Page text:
facebook GU Votes’ voter registration push, Storm the Dorm, registered over 1,000 students to vote.
GU Votes’ voter registration push, Storm the Dorm, registered over 1,000 students to vote.

Last Wednesday and Thursday, the Georgetown University Institute of Politics and Public Service voter registration initiative, GU Votes, registered more than 1,000 students to vote as part of its “Storm the Dorm” event. The drive helped students request their absentee ballots at dorms across campus.

The student-led initiative is now looking to register 1,500 students before the middle of October. More than 20 volunteers from various student organizations sat at tables in New South Hall, Village C West, Harbin Hall, Darnall Hall and Pedro Arrupe, S.J. Hall to help register students.

Students founded GU Votes last year as they sought out a means to register more voters and to increase political participation on campus in preparation for November’s presidential election between Democratic candidate Hillary Clinton and Republican candidate Donald Trump.

GU Votes co-founder and Undergraduate Outreach Co-Chair Bethan Saunders (SFS ’17) worked with members of the GU Politics Student Advisory Board to find a way to revitalize the use of online voter registration program TurboVote after the Georgetown University Student Association used it in 2014.

Co-Chair for Undergraduate Outreach for GU Votes Omar Torres (COL ’18) said this initiative focuses on first-year students since they are most likely to be both eligible to vote and not yet registered.

“We thought of ‘Storm the Dorms’ to hit the freshman dorms, because those are the people who are turning 18 this year,” Torres said. “Those are the ones who maybe don’t know how to get registered or they don’t know what to do.”

Millennials have the lowest voter turnout of any age group. According to the Pew Research Center, only 46 percent of eligible voters between the ages of 18 and 35 voted in the 2012 presidential election. This is in stark contrast with eligible voters over the age of 71, of which 72 percent voted.

According to Saunders, GU Votes’ current voter registration methods employ a greater use of technology than those of previous presidential campaigns, much like similar nationwide voter registration efforts.

“This is a very online-focused platform that makes it accessible to everyone,” Saunders said. “The online efforts to register voters is a national trend. Twitter, too, promoted National Voter Registration Day on Tuesday, Sept. 27.”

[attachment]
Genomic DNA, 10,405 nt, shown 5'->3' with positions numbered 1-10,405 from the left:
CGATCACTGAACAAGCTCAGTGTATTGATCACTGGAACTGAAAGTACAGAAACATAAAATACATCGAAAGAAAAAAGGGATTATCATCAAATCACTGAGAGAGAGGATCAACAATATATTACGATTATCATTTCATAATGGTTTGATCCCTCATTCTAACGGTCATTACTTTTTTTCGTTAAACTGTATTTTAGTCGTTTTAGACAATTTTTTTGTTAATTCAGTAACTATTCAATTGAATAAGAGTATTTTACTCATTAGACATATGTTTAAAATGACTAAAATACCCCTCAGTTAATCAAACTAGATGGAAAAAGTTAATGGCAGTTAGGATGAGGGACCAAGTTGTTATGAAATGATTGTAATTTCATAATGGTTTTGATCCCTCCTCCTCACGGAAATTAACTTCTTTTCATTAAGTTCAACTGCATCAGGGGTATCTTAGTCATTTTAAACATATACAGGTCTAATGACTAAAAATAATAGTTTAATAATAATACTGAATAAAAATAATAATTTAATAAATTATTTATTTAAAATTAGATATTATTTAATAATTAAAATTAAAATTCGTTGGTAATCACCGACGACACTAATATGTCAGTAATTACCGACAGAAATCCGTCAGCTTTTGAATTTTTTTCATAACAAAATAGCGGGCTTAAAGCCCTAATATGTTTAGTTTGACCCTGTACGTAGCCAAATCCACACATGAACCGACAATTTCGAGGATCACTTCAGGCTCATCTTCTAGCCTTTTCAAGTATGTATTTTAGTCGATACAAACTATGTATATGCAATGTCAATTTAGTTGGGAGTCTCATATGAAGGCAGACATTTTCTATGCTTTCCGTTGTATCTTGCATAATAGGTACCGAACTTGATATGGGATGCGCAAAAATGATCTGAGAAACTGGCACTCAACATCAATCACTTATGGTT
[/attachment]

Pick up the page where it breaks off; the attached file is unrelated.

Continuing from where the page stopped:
GU Votes sought to connect and engage with undergraduates and student organizations through campus and social media.

“This was our way of reaching out to the freshmen and sophomores and being very present,” Saunders said. “So we had our signs, we had our computers, we had all these flyers, and it was a way to get people registered.”

Various campus organizations worked with GU Politics to raise awareness of the program. Students of Georgetown, Inc. catered brownies to attract students, while GUSA, the Asian American Student Alliance, the NAACP chapter at Georgetown, Delta Phi Epsilon, Georgetown Weeks of Welcome, Students for D.C. Statehood, GU College Democrats and GU College Republicans all partnered with GU Votes to encourage students to register to vote.

A partnership with the Students of Color Alliance sought to increase voter registration rates among minority students.

GU Votes also received administrative guidance and support from the Office of the President, the Office of Community Engagement and the Office of Government Relations.

Jacqueline Beveridge (SFS ’19), a GU Votes member responsible for student volunteer engagement and coordination, tabled during the event Thursday evening and said she was pleased by the general enthusiasm and excitement.

“Voting can be intimidating because it seems like an intense process, but I was really impressed by how many students came up and asked questions about what they could do to vote and get their absentee ballot,” Beveridge said.

Torres, who is from Puerto Rico, cannot vote in presidential or congressional races, but said he recognizes the importance of civic engagement.

“I feel like it’s really important to make people participate because you have a right, and some people maybe have that right limited, so you might as well take advantage of it and try to affect the outcome of an election,” Torres said.

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